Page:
Vincent Katz’s new collection, his first in a decade, presents an aesthetically and emotionally diverse series of poems that attempt to tune in to particular details of the poet’s life, from friends and family to larger geopolitical issues.
Alone and Not Alone by Ron Padgett
[Paperback] Coffee House Press, 84 pp., $16.00
Following Pulitzer Prize finalist Ron Padgett's 2013's Collected Poems (winner of the Los Angeles Times Book Prize and the William Carlos Williams Prize) Alone and Not Alone offers new poems that see the world in a clear and generous light.
Deported 'Home': Kosal Khiev's Path from Prison to Poetry
by Sahra Vang Nguyen
It was during solitary confinement when Cambodian American spoken word artist, Kosal Khiev, found his voice through a weekly prison writing program. Having made some bad decisions as a teenager, Khiev was arrested at fifteen after a gang-led shooting. A year later, he was found guilty by association for attempted murder and sentenced to 16 years in prison.
“How can a book be both a free expression and a negotiation?” Maggie Nelson writes early on in The Argonauts. The answer to this question is the book itself, in which she not only navigates her way through new motherhood and a genderqueer partnership, but expresses and negotiates the space within and around the “gendered bodies” conversation. Moreover, she manages to engage with other voices — from D. W. Winnicott to Audre Lorde to Paul Preciado — without allowing them to drown out the sound of her own, clearing the way for the most necessary parts of the dialogue.
We do not often associate poets with routine unless we hope to insult them. On the contrary, the more erratic and irreverent their behavior seems to be, the more we hold them up. Dylan Thomas and Allen Ginsberg come quickly to mind, and, in recent years, Franz Wright. Wright, who succumbed to cancer last Thursday at age 62, was renowned for his battles with addiction and mental illness, as well as for his sometimes combative outbursts. To detractors, this behavior undermined his qualities as a poet, but to his many readers, they were the attributes of a gifted writer whose verse flourished on extremes. Regardless, few in either camp would call anything to do with Franz Wright routine.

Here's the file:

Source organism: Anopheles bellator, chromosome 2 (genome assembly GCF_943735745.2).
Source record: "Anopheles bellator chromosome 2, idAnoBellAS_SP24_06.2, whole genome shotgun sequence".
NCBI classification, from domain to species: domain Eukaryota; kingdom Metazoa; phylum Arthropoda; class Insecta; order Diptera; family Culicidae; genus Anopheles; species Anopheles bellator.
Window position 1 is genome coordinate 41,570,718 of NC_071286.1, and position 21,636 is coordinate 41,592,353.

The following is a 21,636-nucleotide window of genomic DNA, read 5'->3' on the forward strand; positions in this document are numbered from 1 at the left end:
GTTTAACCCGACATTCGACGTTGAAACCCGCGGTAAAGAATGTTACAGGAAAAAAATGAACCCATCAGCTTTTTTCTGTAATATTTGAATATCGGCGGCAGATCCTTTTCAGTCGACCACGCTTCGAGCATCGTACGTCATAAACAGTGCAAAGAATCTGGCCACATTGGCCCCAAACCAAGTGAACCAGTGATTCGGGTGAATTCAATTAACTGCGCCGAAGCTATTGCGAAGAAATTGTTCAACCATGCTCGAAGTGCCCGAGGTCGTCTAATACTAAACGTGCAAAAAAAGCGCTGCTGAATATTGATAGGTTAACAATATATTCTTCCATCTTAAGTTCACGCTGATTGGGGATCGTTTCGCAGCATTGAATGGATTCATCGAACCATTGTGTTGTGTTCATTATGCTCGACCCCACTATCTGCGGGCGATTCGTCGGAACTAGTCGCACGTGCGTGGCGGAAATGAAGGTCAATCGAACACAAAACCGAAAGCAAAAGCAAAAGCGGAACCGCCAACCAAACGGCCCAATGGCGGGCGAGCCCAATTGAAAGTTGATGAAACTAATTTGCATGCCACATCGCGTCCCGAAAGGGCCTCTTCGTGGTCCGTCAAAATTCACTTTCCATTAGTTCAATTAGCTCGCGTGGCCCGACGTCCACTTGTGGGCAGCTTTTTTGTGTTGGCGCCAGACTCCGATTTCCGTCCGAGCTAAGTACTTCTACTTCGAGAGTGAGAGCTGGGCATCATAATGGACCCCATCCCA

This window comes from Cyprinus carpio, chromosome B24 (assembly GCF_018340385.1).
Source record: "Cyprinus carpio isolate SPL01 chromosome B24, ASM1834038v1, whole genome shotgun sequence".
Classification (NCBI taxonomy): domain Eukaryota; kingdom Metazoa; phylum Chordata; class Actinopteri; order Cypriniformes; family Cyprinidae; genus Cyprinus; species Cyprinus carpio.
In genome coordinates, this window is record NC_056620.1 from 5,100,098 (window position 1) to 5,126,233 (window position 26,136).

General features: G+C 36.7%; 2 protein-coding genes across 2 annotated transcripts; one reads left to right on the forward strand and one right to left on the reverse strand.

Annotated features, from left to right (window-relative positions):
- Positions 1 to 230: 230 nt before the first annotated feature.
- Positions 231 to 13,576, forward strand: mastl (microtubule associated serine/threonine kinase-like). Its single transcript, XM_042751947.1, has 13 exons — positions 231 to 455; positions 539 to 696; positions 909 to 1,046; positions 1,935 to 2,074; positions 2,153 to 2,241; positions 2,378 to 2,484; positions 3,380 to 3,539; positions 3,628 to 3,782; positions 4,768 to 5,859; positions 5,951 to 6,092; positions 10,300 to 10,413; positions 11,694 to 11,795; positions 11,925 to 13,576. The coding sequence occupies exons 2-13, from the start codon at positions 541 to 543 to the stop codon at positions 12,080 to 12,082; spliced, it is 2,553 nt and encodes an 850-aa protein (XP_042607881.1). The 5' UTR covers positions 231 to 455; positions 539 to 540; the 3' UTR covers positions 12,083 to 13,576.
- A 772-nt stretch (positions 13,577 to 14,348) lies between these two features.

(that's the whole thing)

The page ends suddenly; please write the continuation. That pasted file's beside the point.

Polish Poet Zagajewski: ‘Being Optimistic Today is Rather Naive’
by Ioanna Zikakou
Ιn an interview to the Athens-Macedonian News Agency on Thursday, Polish poet Adam Zagajewski spoke of optimism, beauty, young people migrating to seek a better life and the importance of reminiscence. “Being optimistic today would be rather naive,” Zagajewski, who has been nominated for the Nobel Prize in Literature, said. “Over the last one or two years, the world has become darker and one should be blind to ignore it,” he said citing the crisis in Ukraine, the tragedy in Syria, the African refugees drown “in the beautiful Mediterranean,” the rise of the Islamic State, the economic crisis in Europe, “including the Greek drama.”
Envoi: Editor's Notes
Lessons from the Past: Walt Whitman
HOW small were the best thoughts, poems, conclusions, except for a certain invariable resemblance and uniform standard in the final thoughts, theology, poems, &c., of all nations, all civilizations, all centuries and times. Those precious legacies—accumulations! They come to us from the far-off—from all eras, and all lands—from Egypt, and India, and Greece, and Rome—and along through the middle and later ages, in the grand monarchies of Europe—born under far different institutes and conditions from ours—but out of the insight and inspiration of the same old humanity—the same old heart and brain—the same old countenance yearningly, pensively, looking forth. What we have to do to-day is to receive them cheerfully, and to give them ensemble, and a modern American and democratic physiognomy.